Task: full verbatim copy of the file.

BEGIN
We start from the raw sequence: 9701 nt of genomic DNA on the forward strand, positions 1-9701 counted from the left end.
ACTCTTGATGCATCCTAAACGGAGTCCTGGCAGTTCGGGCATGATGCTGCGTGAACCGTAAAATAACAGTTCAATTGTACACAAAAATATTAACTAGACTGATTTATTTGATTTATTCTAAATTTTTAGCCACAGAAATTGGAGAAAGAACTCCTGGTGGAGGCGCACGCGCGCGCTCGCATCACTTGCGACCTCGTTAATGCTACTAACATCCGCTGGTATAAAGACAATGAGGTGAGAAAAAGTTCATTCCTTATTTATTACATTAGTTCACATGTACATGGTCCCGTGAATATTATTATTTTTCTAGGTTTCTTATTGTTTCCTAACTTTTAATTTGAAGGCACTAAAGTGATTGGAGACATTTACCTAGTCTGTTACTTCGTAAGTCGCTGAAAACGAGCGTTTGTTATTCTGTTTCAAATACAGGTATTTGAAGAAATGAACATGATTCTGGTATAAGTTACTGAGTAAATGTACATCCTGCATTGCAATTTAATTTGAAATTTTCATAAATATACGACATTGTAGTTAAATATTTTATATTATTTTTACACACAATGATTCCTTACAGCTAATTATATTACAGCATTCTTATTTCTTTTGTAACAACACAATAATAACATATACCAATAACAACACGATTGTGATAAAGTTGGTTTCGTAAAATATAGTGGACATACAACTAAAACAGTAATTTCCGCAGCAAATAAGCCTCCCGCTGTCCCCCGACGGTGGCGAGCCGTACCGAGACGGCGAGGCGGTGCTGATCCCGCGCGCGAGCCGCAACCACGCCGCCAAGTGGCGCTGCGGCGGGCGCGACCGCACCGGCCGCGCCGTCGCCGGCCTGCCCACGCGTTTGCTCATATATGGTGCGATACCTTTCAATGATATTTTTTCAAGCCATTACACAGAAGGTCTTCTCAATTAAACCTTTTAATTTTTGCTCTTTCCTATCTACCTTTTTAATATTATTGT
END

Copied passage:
We start from the raw sequence: 9701 nt of genomic DNA on the forward strand, positions 1-9701 counted from the left end.
ACTCTTGATGCATCCTAAACGGAGTCCTGGCAGTTCGGGCATGATGCTGCGTGAACCGTAAAATAACAGTTCAATTGTACACAAAAATATTAACTAGACTGATTTATTTGATTTATTCTAAATTTTTAGCCACAGAAATTGGAGAAAGAACTCCTGGTGGAGGCGCACGCGCGCGCTCGCATCACTTGCGACCTCGTTAATGCTACTAACATCCGCTGGTATAAAGACAATGAGGTGAGAAAAAGTTCATTCCTTATTTATTACATTAGTTCACATGTACATGGTCCCGTGAATATTATTATTTTTCTAGGTTTCTTATTGTTTCCTAACTTTTAATTTGAAGGCACTAAAGTGATTGGAGACATTTACCTAGTCTGTTACTTCGTAAGTCGCTGAAAACGAGCGTTTGTTATTCTGTTTCAAATACAGGTATTTGAAGAAATGAACATGATTCTGGTATAAGTTACTGAGTAAATGTACATCCTGCATTGCAATTTAATTTGAAATTTTCATAAATATACGACATTGTAGTTAAATATTTTATATTATTTTTACACACAATGATTCCTTACAGCTAATTATATTACAGCATTCTTATTTCTTTTGTAACAACACAATAATAACATATACCAATAACAACACGATTGTGATAAAGTTGGTTTCGTAAAATATAGTGGACATACAACTAAAACAGTAATTTCCGCAGCAAATAAGCCTCCCGCTGTCCCCCGACGGTGGCGAGCCGTACCGAGACGGCGAGGCGGTGCTGATCCCGCGCGCGAGCCGCAACCACGCCGCCAAGTGGCGCTGCGGCGGGCGCGACCGCACCGGCCGCGCCGTCGCCGGCCTGCCCACGCGTTTGCTCATATATGGTGCGATACCTTTCAATGATATTTTTTCAAGCCATTACACAGAAGGTCTTCTCAATTAAACCTTTTAATTTTTGCTCTTTCCTATCTACCTTTTTAATATTATTGT